Statistics show that three in five people will become carers at some point in their lives.
Being a carer is an around-the-clock job, 24 hours a day, seven days a week. It can be challenging and people don’t always realise the impact it can have on lives.
One in three surviving meningitis in the UK suffer varying after-effects. Many will recover well, but others suffer lifelong after-effects such as brain damage, epilepsy and limb loss.
Some after-effects develop over years, but the impact changes lives forever.
“Carers don’t get enough recognition for their contribution to families and communities. I meet many people living with after-effects every day, and the impact is felt by everyone around them."
“We offer a range of free services to provide emotional support to carers and sufferers, including counselling, home visits and one-to-one support. As the financial impact can also be huge, we offer grants covering anything from specialist equipment to respite care."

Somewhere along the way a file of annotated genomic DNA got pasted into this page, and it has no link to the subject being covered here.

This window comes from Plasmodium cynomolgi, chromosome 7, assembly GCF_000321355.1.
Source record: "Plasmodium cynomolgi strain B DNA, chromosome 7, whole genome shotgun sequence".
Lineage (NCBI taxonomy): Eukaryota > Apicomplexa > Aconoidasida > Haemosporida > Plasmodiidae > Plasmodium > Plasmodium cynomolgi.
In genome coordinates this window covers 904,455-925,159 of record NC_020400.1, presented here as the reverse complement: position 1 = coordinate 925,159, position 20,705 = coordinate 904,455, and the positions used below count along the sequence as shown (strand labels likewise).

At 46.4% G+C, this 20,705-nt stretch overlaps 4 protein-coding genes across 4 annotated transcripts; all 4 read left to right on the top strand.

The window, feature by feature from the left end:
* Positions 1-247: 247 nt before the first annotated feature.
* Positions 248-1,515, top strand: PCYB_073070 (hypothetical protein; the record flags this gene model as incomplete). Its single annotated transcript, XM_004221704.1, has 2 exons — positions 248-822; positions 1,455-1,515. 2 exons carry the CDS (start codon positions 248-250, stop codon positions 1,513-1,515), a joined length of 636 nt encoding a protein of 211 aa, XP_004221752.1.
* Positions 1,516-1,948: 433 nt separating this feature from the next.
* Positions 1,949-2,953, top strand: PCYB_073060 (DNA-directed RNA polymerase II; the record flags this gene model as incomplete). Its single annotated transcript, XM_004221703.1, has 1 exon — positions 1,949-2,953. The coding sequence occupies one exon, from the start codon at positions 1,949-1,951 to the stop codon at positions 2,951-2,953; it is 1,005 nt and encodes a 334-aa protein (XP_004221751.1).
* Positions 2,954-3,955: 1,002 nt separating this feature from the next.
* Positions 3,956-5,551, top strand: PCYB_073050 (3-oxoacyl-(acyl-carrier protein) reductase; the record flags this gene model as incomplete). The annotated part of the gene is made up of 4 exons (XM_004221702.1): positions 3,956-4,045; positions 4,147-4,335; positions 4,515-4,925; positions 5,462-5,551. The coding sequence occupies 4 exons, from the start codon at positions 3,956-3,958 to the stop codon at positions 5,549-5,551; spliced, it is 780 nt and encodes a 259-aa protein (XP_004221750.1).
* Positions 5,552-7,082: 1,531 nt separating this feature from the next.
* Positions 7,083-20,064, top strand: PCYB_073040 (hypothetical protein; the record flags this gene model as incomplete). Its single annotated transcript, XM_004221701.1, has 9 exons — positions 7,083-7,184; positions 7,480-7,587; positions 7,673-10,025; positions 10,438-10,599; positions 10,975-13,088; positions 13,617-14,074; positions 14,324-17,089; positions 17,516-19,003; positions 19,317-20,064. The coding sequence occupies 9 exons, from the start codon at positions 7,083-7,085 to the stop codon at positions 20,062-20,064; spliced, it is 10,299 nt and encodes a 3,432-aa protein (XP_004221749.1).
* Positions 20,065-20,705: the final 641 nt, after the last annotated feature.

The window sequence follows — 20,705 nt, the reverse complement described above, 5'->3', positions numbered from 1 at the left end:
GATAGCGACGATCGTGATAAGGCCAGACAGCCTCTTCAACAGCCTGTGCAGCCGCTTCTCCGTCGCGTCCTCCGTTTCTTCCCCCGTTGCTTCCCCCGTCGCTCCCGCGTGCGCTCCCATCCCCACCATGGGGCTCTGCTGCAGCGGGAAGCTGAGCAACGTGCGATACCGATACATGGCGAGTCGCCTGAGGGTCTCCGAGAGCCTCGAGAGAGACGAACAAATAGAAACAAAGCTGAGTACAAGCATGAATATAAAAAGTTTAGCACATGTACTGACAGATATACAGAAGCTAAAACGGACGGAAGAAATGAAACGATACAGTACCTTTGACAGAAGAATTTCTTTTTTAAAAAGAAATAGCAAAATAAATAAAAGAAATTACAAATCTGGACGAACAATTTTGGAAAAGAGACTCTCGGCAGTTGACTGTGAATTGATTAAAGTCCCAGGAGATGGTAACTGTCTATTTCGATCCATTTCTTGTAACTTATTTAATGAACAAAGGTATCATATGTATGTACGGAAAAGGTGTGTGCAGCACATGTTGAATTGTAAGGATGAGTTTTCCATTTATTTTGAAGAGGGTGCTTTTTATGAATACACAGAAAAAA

“Carers enrich the lives of those who have suffered and I thank them for everything they do.”
Steve Daymen MBE, founder of Meningitis Now
In the UK there are 6.5 million unpaid carers for family members or friends.
Caring may be brief, helping someone who has recently got out of hospital, or can be a lifetime commitment.
While satisfying, strengthening relationships and building skills, without the right support its impact can be devastating, causing ill health, poverty and social isolation.